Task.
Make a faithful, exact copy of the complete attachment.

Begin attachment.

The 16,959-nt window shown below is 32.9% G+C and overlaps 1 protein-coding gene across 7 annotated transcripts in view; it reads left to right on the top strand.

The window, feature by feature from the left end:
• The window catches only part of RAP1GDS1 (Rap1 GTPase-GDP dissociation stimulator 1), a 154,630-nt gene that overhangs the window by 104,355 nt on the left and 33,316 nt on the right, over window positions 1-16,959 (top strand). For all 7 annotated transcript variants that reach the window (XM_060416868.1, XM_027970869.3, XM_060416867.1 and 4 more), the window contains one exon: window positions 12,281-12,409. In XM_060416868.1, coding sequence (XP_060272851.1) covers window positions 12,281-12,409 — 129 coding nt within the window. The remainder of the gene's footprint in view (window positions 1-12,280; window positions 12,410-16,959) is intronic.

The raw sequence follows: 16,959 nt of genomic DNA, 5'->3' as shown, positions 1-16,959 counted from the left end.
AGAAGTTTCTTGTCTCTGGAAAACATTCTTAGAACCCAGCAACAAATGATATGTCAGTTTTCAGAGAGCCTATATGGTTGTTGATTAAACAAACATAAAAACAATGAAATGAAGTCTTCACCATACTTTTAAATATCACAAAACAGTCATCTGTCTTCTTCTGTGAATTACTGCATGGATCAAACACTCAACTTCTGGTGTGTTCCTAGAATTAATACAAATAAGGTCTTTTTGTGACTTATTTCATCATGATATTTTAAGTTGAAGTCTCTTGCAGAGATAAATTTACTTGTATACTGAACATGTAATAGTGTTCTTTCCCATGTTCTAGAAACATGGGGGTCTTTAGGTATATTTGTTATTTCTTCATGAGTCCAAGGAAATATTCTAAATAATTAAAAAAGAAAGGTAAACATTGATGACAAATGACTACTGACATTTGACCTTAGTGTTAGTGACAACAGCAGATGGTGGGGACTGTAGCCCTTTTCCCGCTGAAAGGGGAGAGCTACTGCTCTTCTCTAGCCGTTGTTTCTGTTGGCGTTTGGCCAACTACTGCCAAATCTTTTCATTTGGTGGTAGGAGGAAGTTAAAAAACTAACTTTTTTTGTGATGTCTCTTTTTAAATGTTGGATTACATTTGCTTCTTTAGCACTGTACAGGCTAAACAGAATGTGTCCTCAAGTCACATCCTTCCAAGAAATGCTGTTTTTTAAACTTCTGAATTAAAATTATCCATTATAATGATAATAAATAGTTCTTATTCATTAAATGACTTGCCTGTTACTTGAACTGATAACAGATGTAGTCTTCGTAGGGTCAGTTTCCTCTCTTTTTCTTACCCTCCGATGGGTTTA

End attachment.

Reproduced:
The 16,959-nt window shown below is 32.9% G+C and overlaps 1 protein-coding gene across 7 annotated transcripts in view; it reads left to right on the top strand.

The window, feature by feature from the left end:
• The window catches only part of RAP1GDS1 (Rap1 GTPase-GDP dissociation stimulator 1), a 154,630-nt gene that overhangs the window by 104,355 nt on the left and 33,316 nt on the right, over window positions 1-16,959 (top strand). For all 7 annotated transcript variants that reach the window (XM_060416868.1, XM_027970869.3, XM_060416867.1 and 4 more), the window contains one exon: window positions 12,281-12,409. In XM_060416868.1, coding sequence (XP_060272851.1) covers window positions 12,281-12,409 — 129 coding nt within the window. The remainder of the gene's footprint in view (window positions 1-12,280; window positions 12,410-16,959) is intronic.

The raw sequence follows: 16,959 nt of genomic DNA, 5'->3' as shown, positions 1-16,959 counted from the left end.
AGAAGTTTCTTGTCTCTGGAAAACATTCTTAGAACCCAGCAACAAATGATATGTCAGTTTTCAGAGAGCCTATATGGTTGTTGATTAAACAAACATAAAAACAATGAAATGAAGTCTTCACCATACTTTTAAATATCACAAAACAGTCATCTGTCTTCTTCTGTGAATTACTGCATGGATCAAACACTCAACTTCTGGTGTGTTCCTAGAATTAATACAAATAAGGTCTTTTTGTGACTTATTTCATCATGATATTTTAAGTTGAAGTCTCTTGCAGAGATAAATTTACTTGTATACTGAACATGTAATAGTGTTCTTTCCCATGTTCTAGAAACATGGGGGTCTTTAGGTATATTTGTTATTTCTTCATGAGTCCAAGGAAATATTCTAAATAATTAAAAAAGAAAGGTAAACATTGATGACAAATGACTACTGACATTTGACCTTAGTGTTAGTGACAACAGCAGATGGTGGGGACTGTAGCCCTTTTCCCGCTGAAAGGGGAGAGCTACTGCTCTTCTCTAGCCGTTGTTTCTGTTGGCGTTTGGCCAACTACTGCCAAATCTTTTCATTTGGTGGTAGGAGGAAGTTAAAAAACTAACTTTTTTTGTGATGTCTCTTTTTAAATGTTGGATTACATTTGCTTCTTTAGCACTGTACAGGCTAAACAGAATGTGTCCTCAAGTCACATCCTTCCAAGAAATGCTGTTTTTTAAACTTCTGAATTAAAATTATCCATTATAATGATAATAAATAGTTCTTATTCATTAAATGACTTGCCTGTTACTTGAACTGATAACAGATGTAGTCTTCGTAGGGTCAGTTTCCTCTCTTTTTCTTACCCTCCGATGGGTTTA